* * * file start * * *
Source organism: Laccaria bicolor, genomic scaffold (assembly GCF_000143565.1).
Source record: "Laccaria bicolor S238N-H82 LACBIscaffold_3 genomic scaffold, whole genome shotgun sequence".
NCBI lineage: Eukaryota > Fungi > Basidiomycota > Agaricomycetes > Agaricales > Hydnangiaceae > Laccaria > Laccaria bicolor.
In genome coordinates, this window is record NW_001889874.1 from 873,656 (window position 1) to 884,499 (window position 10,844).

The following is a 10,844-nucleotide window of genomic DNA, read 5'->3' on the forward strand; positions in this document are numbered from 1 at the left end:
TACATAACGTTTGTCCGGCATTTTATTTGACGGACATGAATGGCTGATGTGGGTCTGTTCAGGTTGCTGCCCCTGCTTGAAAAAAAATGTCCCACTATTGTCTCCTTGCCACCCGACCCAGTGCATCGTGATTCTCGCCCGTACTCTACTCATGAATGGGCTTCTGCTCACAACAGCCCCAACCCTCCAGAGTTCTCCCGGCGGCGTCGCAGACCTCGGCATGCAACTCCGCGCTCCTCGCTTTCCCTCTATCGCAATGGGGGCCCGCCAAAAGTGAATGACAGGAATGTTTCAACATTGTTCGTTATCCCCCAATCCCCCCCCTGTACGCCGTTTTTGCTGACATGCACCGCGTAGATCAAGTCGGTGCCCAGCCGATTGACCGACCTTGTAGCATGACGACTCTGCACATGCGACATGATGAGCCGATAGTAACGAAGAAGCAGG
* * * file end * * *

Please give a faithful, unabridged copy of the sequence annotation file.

Source organism: Laccaria bicolor, genomic scaffold (assembly GCF_000143565.1).
Source record: "Laccaria bicolor S238N-H82 LACBIscaffold_3 genomic scaffold, whole genome shotgun sequence".
NCBI lineage: Eukaryota > Fungi > Basidiomycota > Agaricomycetes > Agaricales > Hydnangiaceae > Laccaria > Laccaria bicolor.
In genome coordinates, this window is record NW_001889874.1 from 873,656 (window position 1) to 884,499 (window position 10,844).

The following is a 10,844-nucleotide window of genomic DNA, read 5'->3' on the forward strand; positions in this document are numbered from 1 at the left end:
TACATAACGTTTGTCCGGCATTTTATTTGACGGACATGAATGGCTGATGTGGGTCTGTTCAGGTTGCTGCCCCTGCTTGAAAAAAAATGTCCCACTATTGTCTCCTTGCCACCCGACCCAGTGCATCGTGATTCTCGCCCGTACTCTACTCATGAATGGGCTTCTGCTCACAACAGCCCCAACCCTCCAGAGTTCTCCCGGCGGCGTCGCAGACCTCGGCATGCAACTCCGCGCTCCTCGCTTTCCCTCTATCGCAATGGGGGCCCGCCAAAAGTGAATGACAGGAATGTTTCAACATTGTTCGTTATCCCCCAATCCCCCCCCTGTACGCCGTTTTTGCTGACATGCACCGCGTAGATCAAGTCGGTGCCCAGCCGATTGACCGACCTTGTAGCATGACGACTCTGCACATGCGACATGATGAGCCGATAGTAACGAAGAAGCAGG